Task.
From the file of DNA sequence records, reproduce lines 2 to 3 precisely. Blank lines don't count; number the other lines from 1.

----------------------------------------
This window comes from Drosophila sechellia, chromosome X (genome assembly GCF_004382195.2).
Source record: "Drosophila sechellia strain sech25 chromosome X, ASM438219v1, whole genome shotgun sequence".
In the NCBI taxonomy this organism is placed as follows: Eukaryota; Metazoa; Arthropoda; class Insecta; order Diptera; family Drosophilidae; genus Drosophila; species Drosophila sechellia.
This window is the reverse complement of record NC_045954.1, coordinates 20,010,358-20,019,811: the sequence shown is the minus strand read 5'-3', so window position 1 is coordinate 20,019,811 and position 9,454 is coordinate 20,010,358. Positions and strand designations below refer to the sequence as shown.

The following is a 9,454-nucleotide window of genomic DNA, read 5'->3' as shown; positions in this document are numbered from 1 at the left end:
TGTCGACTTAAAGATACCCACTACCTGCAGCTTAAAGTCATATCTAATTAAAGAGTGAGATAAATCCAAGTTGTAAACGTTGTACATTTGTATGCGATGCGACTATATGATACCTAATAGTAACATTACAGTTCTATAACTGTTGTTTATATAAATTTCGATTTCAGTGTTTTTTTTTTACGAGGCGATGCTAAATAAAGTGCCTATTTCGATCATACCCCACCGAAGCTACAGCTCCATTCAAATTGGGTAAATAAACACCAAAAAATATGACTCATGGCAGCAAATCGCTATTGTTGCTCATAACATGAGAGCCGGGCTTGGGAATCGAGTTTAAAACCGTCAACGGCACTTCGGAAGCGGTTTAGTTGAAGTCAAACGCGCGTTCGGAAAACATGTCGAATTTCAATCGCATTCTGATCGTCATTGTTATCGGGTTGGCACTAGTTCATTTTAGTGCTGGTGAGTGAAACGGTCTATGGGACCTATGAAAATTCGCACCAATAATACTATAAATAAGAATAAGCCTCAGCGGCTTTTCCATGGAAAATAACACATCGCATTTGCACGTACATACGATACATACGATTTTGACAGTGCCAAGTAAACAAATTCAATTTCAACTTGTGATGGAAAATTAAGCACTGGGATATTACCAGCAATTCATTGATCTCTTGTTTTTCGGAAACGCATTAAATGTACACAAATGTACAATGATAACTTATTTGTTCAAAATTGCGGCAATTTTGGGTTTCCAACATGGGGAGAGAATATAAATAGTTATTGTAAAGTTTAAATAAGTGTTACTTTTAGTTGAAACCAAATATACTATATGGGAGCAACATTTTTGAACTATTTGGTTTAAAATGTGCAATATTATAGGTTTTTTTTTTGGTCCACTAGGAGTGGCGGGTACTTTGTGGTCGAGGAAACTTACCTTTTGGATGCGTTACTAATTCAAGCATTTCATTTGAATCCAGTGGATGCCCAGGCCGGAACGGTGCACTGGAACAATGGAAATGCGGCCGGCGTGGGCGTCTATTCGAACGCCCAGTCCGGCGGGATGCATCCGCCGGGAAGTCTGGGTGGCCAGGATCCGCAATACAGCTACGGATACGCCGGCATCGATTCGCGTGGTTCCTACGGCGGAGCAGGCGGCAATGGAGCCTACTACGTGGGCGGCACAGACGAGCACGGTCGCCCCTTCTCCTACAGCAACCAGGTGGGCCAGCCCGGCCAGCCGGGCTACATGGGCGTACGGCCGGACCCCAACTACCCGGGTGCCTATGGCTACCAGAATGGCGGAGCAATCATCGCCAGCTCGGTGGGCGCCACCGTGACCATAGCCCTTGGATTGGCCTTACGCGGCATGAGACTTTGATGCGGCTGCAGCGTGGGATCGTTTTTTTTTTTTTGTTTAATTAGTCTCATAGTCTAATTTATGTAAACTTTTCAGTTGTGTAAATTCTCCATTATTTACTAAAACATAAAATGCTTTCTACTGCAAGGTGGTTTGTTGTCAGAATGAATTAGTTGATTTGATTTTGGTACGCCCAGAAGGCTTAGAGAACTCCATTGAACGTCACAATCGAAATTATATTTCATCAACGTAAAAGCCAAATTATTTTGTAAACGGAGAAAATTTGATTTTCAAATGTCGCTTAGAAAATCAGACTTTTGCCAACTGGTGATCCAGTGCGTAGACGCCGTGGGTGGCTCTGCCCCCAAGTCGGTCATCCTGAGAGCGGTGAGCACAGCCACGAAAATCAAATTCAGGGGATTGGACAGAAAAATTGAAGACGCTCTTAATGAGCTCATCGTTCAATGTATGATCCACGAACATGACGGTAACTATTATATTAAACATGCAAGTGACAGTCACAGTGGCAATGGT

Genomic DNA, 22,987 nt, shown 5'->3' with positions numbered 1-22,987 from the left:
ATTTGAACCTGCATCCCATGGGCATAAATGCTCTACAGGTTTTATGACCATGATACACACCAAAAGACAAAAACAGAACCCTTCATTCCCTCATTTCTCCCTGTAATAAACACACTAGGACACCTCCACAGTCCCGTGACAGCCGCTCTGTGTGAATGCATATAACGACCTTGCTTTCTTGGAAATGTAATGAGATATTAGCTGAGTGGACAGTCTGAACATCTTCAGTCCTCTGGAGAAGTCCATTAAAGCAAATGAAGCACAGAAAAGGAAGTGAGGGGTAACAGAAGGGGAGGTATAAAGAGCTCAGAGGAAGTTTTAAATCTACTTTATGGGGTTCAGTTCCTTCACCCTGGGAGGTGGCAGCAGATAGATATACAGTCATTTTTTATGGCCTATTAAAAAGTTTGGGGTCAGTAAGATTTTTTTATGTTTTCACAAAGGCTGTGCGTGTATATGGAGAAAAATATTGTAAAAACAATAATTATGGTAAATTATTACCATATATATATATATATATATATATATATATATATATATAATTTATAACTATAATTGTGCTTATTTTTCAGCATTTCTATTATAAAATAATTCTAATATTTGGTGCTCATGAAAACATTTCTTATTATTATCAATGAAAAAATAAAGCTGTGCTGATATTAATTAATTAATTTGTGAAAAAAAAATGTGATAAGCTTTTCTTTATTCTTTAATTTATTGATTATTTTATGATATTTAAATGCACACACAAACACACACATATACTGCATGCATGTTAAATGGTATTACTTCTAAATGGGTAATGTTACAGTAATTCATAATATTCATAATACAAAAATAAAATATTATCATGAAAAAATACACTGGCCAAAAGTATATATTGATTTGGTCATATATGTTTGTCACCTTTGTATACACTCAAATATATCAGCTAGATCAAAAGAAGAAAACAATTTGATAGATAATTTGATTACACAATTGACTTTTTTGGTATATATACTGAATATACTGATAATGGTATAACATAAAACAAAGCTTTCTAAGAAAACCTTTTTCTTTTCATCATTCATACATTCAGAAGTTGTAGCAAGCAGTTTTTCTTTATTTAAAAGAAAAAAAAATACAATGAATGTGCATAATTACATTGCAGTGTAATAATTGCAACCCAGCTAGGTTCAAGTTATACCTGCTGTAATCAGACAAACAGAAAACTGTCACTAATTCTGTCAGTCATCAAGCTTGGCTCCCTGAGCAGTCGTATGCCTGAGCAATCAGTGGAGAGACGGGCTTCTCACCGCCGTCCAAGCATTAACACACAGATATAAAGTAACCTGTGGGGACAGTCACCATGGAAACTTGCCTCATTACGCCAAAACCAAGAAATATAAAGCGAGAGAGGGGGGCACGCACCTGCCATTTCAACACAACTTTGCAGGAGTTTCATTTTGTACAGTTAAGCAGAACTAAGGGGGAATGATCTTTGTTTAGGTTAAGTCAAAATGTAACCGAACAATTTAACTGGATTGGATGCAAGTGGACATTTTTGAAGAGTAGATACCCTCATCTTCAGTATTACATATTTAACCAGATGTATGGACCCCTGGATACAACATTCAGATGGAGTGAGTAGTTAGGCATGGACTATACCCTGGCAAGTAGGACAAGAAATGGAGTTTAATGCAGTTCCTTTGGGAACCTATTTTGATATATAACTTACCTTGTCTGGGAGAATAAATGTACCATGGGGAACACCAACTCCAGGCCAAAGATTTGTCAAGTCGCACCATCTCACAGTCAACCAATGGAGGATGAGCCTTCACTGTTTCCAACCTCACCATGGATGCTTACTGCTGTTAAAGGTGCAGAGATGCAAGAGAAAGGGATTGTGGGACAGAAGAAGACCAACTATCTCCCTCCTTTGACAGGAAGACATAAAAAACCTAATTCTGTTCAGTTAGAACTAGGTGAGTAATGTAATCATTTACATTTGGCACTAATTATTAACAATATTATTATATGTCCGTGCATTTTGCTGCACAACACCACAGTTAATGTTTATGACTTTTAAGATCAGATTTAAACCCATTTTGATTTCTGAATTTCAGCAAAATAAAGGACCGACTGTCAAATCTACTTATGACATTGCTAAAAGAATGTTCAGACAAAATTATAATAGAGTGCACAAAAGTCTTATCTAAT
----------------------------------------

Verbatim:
Source record: "Drosophila sechellia strain sech25 chromosome X, ASM438219v1, whole genome shotgun sequence".
In the NCBI taxonomy this organism is placed as follows: Eukaryota; Metazoa; Arthropoda; class Insecta; order Diptera; family Drosophilidae; genus Drosophila; species Drosophila sechellia.